Waiting on the Next Step…

I’ve thoroughly enjoyed my time with CCS and I feel that it is a good program to start out international travel if you have never been. But the more time I spend here and the more people I meet the more I realize that really, it is unnecessary to stay with an organization. Most people just show up and find work and/or places to work (in Africa, India, or wherever else). Maybe it’s just Africa, but the staff at CCS, though they care very much for us, are very slow at getting things done if they ever do. Complications have arose with a few of us and placement end dates, one of the girls is going to be losing money because the program director at the house messed up some forms and there doesn’t seem to be much they can do about it. At the hospital we’ve tried to explain that while following Dr. Ruga around is very interesting it is in no way helpfull (more of an internship than volunteering) and yet they don’t really listen to what we have to say. Basically, we’re all a littl frustrated with them. Overall this has been an incredible experience, its just about time for us to finish up and head on to the next thing, I cannot imagine staying and working at the hospital for another 6 weeks when there is so much more to experience and see throughout Tanzania and Africa in general. There may be an oppertunity to go with others to either Egypt or Mozambique, either would be incredible.

Continue reading

Advertisement

Placement

I’ve realized I haven’t really explained what we do at placement…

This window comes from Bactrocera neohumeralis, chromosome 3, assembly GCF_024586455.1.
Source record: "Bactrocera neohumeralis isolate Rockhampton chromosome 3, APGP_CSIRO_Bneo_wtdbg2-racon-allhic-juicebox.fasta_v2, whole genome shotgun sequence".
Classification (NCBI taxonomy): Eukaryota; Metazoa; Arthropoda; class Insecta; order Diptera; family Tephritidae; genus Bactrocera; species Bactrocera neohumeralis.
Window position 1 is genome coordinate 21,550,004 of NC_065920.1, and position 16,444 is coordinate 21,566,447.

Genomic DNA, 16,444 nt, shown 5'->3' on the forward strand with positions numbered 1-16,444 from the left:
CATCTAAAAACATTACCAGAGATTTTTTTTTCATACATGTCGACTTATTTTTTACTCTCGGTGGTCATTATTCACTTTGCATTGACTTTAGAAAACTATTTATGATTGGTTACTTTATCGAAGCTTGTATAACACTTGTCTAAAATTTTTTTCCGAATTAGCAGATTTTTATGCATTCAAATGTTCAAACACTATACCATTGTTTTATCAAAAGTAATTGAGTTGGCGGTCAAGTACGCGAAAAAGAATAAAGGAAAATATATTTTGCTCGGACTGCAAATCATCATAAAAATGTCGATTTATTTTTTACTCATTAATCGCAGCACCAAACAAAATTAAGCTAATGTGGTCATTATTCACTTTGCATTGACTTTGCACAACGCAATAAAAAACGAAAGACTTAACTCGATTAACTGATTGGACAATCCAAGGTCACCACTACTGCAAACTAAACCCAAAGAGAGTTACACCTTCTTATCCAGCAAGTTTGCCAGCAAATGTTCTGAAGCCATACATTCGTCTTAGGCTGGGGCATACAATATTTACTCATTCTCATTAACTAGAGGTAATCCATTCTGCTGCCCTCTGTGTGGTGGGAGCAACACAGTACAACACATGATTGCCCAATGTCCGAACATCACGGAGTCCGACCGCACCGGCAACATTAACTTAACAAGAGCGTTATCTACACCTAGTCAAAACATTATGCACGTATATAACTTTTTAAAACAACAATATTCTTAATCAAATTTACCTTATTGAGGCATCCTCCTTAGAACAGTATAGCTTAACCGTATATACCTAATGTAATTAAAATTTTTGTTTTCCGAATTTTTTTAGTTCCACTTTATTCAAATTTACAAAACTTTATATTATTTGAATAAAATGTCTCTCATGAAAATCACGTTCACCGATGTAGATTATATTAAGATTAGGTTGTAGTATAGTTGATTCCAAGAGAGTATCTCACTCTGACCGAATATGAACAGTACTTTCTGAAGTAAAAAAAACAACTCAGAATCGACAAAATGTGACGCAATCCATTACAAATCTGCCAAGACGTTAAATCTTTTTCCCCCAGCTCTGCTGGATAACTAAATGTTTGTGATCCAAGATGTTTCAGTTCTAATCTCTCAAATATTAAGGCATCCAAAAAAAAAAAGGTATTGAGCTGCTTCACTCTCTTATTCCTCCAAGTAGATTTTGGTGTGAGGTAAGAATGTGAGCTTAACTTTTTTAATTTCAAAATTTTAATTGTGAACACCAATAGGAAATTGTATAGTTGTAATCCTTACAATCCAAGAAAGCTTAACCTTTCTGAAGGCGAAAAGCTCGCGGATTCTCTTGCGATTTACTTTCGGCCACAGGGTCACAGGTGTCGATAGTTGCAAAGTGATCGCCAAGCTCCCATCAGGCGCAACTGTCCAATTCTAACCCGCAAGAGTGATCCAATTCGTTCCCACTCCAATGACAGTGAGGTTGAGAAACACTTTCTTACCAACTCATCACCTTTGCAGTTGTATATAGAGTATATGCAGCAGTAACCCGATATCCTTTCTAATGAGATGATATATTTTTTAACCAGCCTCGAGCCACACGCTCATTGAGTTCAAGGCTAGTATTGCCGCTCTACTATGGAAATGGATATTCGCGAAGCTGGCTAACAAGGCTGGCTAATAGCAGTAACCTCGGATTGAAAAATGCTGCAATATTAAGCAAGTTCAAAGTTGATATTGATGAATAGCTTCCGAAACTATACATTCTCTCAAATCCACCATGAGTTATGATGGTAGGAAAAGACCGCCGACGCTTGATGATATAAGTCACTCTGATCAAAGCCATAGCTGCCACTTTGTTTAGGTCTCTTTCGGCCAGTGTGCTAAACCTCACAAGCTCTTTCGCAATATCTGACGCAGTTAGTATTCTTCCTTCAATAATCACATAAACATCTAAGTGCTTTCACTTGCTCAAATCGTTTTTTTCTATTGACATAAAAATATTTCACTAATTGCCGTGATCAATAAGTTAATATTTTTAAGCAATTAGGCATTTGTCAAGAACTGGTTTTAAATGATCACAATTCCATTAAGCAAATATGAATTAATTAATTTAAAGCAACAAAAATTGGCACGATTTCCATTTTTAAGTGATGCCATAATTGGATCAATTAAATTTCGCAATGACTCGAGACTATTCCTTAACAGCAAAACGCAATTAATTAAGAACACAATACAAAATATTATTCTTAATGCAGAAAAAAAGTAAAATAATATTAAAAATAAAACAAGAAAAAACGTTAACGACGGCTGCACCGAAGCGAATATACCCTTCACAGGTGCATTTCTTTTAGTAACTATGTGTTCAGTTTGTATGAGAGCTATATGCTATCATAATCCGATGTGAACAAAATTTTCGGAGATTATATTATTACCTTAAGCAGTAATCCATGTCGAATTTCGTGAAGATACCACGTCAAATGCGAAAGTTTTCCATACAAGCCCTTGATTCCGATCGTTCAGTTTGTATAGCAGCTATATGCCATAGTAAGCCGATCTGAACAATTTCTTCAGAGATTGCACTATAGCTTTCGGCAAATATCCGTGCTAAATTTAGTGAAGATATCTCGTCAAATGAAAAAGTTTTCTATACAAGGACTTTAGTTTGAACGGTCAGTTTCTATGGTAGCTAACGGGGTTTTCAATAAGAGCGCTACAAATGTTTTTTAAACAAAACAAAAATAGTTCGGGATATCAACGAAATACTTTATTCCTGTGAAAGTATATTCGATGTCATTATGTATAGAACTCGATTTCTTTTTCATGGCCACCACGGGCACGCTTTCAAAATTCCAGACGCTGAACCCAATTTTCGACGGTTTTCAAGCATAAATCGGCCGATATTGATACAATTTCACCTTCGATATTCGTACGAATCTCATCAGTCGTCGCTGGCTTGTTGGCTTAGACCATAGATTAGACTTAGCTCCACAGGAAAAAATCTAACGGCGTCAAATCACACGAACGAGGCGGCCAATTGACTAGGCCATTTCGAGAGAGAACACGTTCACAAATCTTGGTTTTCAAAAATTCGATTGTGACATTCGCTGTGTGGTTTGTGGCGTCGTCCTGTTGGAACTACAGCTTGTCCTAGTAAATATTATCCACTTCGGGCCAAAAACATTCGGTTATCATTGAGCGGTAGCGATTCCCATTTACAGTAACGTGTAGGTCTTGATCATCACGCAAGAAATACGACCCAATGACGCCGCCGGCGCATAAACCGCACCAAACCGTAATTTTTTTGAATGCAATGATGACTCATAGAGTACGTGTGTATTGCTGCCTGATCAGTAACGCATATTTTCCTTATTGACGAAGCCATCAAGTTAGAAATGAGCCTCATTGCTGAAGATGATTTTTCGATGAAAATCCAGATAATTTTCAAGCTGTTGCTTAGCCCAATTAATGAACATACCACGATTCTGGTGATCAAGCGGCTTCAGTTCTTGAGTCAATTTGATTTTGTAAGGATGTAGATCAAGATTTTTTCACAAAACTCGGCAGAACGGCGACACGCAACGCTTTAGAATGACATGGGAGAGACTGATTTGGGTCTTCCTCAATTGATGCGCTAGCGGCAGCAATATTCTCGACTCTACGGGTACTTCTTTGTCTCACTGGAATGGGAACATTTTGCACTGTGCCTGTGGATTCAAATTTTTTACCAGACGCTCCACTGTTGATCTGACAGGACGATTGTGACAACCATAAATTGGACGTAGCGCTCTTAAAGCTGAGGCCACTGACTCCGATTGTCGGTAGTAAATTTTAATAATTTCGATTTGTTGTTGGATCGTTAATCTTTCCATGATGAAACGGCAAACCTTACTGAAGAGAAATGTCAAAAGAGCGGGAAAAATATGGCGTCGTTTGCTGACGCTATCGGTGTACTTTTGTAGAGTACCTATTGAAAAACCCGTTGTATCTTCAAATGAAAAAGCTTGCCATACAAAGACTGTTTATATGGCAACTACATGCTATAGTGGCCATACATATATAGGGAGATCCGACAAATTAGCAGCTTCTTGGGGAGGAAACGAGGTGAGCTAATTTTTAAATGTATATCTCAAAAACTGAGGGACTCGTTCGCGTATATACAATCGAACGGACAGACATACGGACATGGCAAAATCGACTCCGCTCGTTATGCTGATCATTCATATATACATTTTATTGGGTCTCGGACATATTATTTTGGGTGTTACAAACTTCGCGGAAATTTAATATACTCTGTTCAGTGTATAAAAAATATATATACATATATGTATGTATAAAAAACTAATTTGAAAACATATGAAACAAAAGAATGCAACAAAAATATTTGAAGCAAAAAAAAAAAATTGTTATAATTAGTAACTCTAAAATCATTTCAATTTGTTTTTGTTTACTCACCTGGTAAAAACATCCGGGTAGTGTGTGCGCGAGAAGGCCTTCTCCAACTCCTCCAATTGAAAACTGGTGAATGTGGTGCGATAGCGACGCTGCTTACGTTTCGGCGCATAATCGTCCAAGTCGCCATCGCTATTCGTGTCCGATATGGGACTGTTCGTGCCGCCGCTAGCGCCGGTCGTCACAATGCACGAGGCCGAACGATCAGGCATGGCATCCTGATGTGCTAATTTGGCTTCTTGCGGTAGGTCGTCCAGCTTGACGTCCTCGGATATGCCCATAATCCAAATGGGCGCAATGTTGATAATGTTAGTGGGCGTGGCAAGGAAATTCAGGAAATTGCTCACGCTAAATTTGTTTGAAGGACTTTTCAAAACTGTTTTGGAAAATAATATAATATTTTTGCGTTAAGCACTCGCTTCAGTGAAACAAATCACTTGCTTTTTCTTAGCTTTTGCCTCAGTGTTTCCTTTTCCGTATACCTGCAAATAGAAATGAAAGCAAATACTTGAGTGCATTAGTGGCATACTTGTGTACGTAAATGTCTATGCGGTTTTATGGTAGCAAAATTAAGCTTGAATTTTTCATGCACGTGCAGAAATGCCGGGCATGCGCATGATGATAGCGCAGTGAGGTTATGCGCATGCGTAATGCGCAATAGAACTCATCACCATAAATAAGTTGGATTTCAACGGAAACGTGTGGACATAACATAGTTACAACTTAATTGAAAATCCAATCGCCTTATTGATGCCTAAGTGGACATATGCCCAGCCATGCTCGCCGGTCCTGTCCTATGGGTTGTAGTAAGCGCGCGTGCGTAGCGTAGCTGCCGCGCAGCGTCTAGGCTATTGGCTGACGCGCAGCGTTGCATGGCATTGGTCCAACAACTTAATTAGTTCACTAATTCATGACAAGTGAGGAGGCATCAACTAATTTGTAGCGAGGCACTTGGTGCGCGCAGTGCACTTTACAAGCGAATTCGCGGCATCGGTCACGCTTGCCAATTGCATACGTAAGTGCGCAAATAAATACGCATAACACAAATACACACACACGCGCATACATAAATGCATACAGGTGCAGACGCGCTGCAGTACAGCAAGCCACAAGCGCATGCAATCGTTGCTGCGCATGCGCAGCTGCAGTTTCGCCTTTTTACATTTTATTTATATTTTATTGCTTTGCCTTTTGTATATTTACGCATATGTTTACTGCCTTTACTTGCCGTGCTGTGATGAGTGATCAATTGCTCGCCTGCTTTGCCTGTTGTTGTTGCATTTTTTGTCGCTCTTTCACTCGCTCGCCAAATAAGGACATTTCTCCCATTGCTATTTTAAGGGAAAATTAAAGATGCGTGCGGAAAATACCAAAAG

It varies day to day based on whats needed or where we end up.
We often start our mornings in the pharmacy helping sort pills, then distribute them to patients. This is where we feel most useful actually, since they can’t give out medication until it has been sorted and there are only two women currently working there, so people may end up waiting hours to get their medication.

Continue reading

Wedding Crashing and More…

This Saturday we were invited to go to a local wedding reception, by a local friend who knew the groom. The wedding itself started around 9am, but the reception dinner around food wasn’t served until 10pm, and dancing continued far past when we left. Aside from a few gift giving ceremonies it was very close to a US wedding, and apparently very small at only around 100 people at the reception (more may have been at the service). It was of course all in swahili, but still very interesting to watch.

Continue reading

Week 5

This week was fairly uneventful, which was actually really nice. The new group is here, and they are generally older (late 20s-71!), though one 19 year old on gap year. They are very serious and everything is a big to-do, not laid back at all. They’re all on safari right now so its only 4 of us at the house, which is actually quite nice. We went for Indian food last night at a restaurant called “el rancho,” which is obviously, not Indian, but the food was really good! Its incredible how cheap things are here. We went for drinks at the Kindoroko hotel, took a taxi to dinner, had dinner, then another taxi to glacier (a bar), and another taxi home, ends up being about $20-25 per person, for the entire night. We’ve made friends with one of the taxi drivers who we’ll call whenever we need rides, we call it our african dial 6, and the most expensive a ride can be is 5000 tsh (or about $4). Today we are supposed to go to a wedding, which is really exciting! One of our friends (local) is going and invited us along.

Continue reading